E behaviour code brochure englishDocument Transcript
A WORKING DRAFT
Internet access is a human right.Even The Universal Declaration of Human Rights and Convention on
the Rights of the Child can identify and explain universal human rights standards in a new context: the
Internet. To protect our rights on the Internet we must know our human rights. Both documents can
support and expand the capacity of the Internet as a medium for civil social and educational
development and ensure our rights to privacy, security, equality, freedom of speech,
We all have responsibility for realizing human rights within ourpossibilities.
THE UNIVERSAL DECLARATION OF
All human beings are born free and equal in dignity and rights.They are endowed with reason and
conscience and should act towards one another in a spirit of brotherhood.
Everyone is entitled to all the rights and freedoms without distinction of any kind.
Using the Internet must be addressed as part of their entitlement to dignity, to participate in social and
cultural life, and to respect for their human rightshe right to non-discrimination in the enjoyment of all
Everyone has the right to life, liberty and security of person.
No one shall be subjected to arbitrary interference with his privacy, family, home or correspondence,
nor to attacks upon his honour and reputation. Everyone has the right to the protection of the law
against such interference or attacks.
Everyone has the right to freedom of opinion and expression; this right includes freedom to hold
opinions without interference and to seek, receive and impart information and ideas through any media
and regardless of frontiers.
Everyone has the right to seek, receive and impart information and ideas through the Internet.
Everyone has the right to freedom of peaceful assembly and association.
Everyone has the right to education.
Convention on the Rights of the Child
States Parties undertake to respect the right of the child to preserve his or her identity,
including nationality, name and family relations as recognized by law without unlawful
The child shall have the right to freedom of expression; this right shall include freedom to
seek, receive and impart information and ideas of all kinds, regardless of frontiers, either
orally, in writing or in print, in the form of art, or through any other media of the child’s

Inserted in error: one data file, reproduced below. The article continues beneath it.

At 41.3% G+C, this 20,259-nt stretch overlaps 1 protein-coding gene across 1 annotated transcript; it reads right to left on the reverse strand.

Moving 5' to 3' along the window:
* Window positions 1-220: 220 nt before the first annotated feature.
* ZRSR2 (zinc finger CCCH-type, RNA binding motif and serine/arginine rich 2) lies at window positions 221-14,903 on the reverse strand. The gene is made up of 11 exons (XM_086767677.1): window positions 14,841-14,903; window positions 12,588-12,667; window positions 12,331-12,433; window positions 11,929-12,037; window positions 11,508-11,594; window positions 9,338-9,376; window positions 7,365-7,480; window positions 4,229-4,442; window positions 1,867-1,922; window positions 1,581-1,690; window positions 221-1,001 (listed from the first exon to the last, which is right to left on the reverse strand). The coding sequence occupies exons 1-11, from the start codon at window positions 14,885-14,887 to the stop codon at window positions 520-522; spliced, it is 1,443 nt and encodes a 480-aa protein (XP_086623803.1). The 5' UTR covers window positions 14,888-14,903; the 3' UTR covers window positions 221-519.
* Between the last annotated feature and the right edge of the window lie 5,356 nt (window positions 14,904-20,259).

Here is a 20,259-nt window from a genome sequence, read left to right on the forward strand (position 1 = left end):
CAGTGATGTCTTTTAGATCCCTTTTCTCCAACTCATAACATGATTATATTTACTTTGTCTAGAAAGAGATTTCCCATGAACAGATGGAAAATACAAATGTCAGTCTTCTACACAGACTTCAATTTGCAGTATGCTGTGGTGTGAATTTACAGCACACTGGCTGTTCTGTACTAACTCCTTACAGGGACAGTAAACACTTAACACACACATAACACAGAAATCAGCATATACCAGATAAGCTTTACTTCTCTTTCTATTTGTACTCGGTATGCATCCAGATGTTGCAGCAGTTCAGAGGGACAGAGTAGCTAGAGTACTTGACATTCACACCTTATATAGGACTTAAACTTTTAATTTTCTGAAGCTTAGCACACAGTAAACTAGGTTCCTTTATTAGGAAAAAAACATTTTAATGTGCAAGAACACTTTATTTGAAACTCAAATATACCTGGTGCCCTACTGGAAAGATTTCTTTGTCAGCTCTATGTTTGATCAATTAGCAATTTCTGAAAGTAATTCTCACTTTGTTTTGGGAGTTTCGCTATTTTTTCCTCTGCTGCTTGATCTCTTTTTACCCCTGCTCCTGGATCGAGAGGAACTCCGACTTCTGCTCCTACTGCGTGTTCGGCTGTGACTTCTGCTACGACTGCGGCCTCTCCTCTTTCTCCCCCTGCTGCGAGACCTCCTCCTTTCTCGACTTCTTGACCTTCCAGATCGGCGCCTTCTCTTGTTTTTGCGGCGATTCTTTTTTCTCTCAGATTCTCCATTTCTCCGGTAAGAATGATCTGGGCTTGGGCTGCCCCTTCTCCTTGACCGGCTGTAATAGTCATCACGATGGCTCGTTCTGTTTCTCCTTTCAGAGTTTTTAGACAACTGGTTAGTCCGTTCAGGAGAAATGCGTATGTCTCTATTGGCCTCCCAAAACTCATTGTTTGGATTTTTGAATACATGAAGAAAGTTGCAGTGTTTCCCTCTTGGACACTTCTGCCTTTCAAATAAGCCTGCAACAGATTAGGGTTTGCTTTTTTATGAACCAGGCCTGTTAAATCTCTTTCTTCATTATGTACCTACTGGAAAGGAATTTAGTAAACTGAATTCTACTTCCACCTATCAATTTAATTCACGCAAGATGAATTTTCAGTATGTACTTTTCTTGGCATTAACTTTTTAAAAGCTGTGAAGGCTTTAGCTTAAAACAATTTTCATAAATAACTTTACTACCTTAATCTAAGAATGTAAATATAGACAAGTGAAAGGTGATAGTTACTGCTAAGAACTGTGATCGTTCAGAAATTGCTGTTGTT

States Parties shall respect the right of the child to freedom of thought, conscience and
No child shall be subjected to arbitrary or unlawful interference with his or her privacy,or
correspondence, nor to unlawful attacks on his or her honour and reputation.
2. The child has the right to the protection of the law against such interference or attacks.
States Parties recognize the important function performed by the mass media and shall ensure
that the child has access to information and material from a diversity of national and
international sources, especially those aimed at the promotion of his or her social, spiritual
and moral well-being and physical and mental health.
States Parties shall take all appropriate educational measures to protect the child from all
forms of mental violence.
States Parties recognize the right of the child to education.
States Parties agree that the education of the child shall be directed to the development of
respect for human rights and fundamental freedoms.
States Parties shall protect the child against all other forms of exploitation prejudicial to any
aspects of the child’s welfare.
COMPUTER CLASSROOM RULES
-Work in the computer classroom is possible only when the computer
classroom is free.
-In the classroom we enter quietly and sit down at your place.
-We don't bring food or drinks into the classroom.
-Only students and teachers and those who are authorized can use
computers in the computer classroom.
-We must work according to the instructions of the teacher and use
only agreed equipment.
- We do not run any software or print any job or use the computer
and the Internet in a way that is not for educational purposes.
-We interfere in the settings of the computer only with permission
of the teacher.
- We may not manipulate the equipment in such a way that might
cause damage such as unplugging or plugging equipment cords, turning
switches on or off to the computer monitors, or printers, or
speakers, or mistreating the equipment in any way.
- If a computer isn't working, we notify the teacher.
- You may not personalize the computers by:
Installing screen savers
b. Changing the desktop background
c. Adding, changing or moving icons on the desktop.
- A student will not cause another student to lose work, time, or
- We maintain silence and refrain from disturbing other users.
- We take all your belongings with you when leaving the computer
room and we always keep the computer room environment clean.
- We turn off the computer accordingly after use.
RULES ON USING THE INTERNET IN THE COMPUTER CLASSROOM:
- We only use links and internet websitesaccording to the
instructions of the teacher.
-It is forbidden to use inappropriate websites.